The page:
Also during the summer, the College will combine its downtown Pioneer Bookshop at 823 Fourth Ave. with the bookstore in its new temporary site.

"Consolidating the operations of the College Bookstore and the Pioneer Bookshop," Kalkbrenner added, "will reduce costs because we will be operating one store rather than two at a downtown location that will be as convenient for local residents as the current Pioneer Bookshop."

Eventually, a permanent bookstore will be located in the neighborhood between downtown and campus referred to as the Zone of Confluence.

Before that can happen, however, Grinnell College will need to create an overall plan for the zone, including a new bookstore. At this time, the College is in the early stages of developing plans for the zone.

"As we move forward with developing a comprehensive plan for the Zone of Confluence," Kalkbrenner said, "one of our primary goals will be to identify a prime site for the permanent bookstore."

Tribute to Ragnar Thorisson ’11

Ragnar Thorisson ’11 passed away Feb. 12, 2016, in his home in Seattle. In 2003, Ragnar was diagnosed with acute myeloid leukemia, a rare form of blood cancer. After several years in remission, the cancer returned in 2014. Throughout his illness, Ragnar maintained an outstanding sense of humor and compassion and inspired many people with an online journal of his experiences and insights. He is survived by his partner, Alyssa Penner ’10.

While on campus, Ragnar was an active, thoughtful, and respectful leader in the Grinnell community. He exemplified Grinnell’s ideals of passionate activism and respectful dialogue, demonstrating a deep commitment to building a just and equitable society free from hate and bigotry. In addition to completing an internship with the Gay-Straight Alliance, Ragnar served as the programming coordinator for the Stonewall Resource Center and was a student leader in campus organizations such as A Just Grinnell and the Stonewall Coalition. He was instrumental in the writing and passing of the Hate Crimes and Bias Motivated Incidents Response and Protocols.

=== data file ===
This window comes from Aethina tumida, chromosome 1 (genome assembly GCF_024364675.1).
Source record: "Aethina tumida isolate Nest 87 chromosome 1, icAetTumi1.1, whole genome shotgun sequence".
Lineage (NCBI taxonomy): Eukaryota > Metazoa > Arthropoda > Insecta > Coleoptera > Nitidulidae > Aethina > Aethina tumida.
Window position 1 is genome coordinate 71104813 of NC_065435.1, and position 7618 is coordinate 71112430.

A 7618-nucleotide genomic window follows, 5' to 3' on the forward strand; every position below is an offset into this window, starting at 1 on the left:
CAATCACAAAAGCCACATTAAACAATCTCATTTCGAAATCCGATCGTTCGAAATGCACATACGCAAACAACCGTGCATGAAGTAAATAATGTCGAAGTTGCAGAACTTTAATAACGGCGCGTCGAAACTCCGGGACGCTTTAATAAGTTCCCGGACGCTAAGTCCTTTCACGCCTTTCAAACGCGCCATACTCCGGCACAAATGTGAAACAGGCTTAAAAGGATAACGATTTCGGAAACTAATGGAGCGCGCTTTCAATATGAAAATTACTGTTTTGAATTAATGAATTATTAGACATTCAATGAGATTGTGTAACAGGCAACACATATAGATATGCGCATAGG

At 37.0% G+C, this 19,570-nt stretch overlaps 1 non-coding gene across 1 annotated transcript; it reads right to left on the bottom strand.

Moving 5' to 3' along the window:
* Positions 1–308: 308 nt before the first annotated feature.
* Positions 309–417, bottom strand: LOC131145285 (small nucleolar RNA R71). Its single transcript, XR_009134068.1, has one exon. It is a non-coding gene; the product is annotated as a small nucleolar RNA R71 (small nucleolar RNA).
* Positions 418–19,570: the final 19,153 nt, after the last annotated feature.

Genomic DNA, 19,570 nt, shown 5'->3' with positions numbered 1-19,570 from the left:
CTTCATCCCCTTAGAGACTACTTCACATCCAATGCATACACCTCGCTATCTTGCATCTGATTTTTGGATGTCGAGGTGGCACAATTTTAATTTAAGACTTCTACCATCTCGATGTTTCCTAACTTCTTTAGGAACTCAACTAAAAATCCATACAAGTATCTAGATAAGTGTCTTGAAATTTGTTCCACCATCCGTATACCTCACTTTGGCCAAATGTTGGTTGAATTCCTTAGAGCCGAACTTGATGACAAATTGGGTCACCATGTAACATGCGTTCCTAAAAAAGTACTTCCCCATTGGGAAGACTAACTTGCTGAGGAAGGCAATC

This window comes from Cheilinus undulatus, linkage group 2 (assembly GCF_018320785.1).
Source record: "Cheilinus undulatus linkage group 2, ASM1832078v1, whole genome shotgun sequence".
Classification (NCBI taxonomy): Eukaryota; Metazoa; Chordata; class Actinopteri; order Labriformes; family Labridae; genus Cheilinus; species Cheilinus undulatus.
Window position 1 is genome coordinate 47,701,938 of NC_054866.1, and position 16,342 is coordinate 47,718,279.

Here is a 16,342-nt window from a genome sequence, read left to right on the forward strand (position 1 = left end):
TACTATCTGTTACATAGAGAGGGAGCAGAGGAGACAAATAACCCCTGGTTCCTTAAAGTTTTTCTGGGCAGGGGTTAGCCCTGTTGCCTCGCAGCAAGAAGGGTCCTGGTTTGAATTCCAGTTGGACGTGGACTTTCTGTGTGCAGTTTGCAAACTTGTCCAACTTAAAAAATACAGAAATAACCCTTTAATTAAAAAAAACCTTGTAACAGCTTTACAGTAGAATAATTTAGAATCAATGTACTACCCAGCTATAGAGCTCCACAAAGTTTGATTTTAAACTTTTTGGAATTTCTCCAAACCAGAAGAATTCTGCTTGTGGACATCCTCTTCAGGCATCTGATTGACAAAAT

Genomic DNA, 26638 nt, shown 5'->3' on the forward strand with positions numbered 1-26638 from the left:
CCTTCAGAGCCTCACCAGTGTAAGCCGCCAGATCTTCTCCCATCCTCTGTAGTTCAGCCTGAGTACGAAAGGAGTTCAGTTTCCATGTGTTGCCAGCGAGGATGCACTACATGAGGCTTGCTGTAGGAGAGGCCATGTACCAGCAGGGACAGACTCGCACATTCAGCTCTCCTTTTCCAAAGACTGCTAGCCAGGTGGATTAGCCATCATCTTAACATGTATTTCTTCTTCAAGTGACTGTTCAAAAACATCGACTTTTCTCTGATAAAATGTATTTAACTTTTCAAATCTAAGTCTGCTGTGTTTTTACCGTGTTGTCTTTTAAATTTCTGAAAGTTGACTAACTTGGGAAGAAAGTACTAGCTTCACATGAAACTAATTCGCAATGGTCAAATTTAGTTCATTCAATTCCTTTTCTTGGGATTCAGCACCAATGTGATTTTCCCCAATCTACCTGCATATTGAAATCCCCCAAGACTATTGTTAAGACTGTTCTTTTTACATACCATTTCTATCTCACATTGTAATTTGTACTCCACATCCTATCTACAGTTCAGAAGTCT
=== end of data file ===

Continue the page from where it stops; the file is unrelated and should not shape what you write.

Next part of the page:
Ragnar was also actively committed to serving the larger Grinnell community, undertaking two internships with Mid-Iowa Community Action for which he received their Outstanding Volunteer Award. He traveled to New Orleans over spring break three years in a row through ReNew Orleans to rebuild houses devastated by Hurricane Katrina. Ragnar was the recipient of the Judith Louise McKim Sociology Award and the President’s Medal.

Ragnar is remembered as a brilliant, caring, and sophisticated scholar and as an inspiring activist. In lieu of flowers, the family requests memorial contributions, which can be made in Ragnar’s name, to support the Department of Sociology at Grinnell College or the Social Justice Fund Northwest. 

Read more about Ragnar’s story and his memorial services.

Make donations to Grinnell College Sociology Department
c/o Office of Development & Alumni Relations
733 Broad Street, Grinnell, Iowa 50112
Or donate online.

Grinnellians Earn Esteemed Watson Fellowships

Lane Atmore ’16 of St. Paul, Minn., and Chase Booth ’16 of Wichita, Kan., have been awarded the prestigious Watson Fellowship for one year of independent study and travel abroad.

They are two of 40 students selected nationwide to receive the $30,000 fellowship for postgraduate study from the Thomas J. Watson Foundation.

The students’ projects will take them around the world during their Watson year.

Lane Atmore

Lane AtmoreAtmore, an anthropology and Chinese major, will travel to Guam, Micronesia, Thailand, Greenland, Russia, and Greece to examine “Boat Culture as Island Identity” in coastal communities.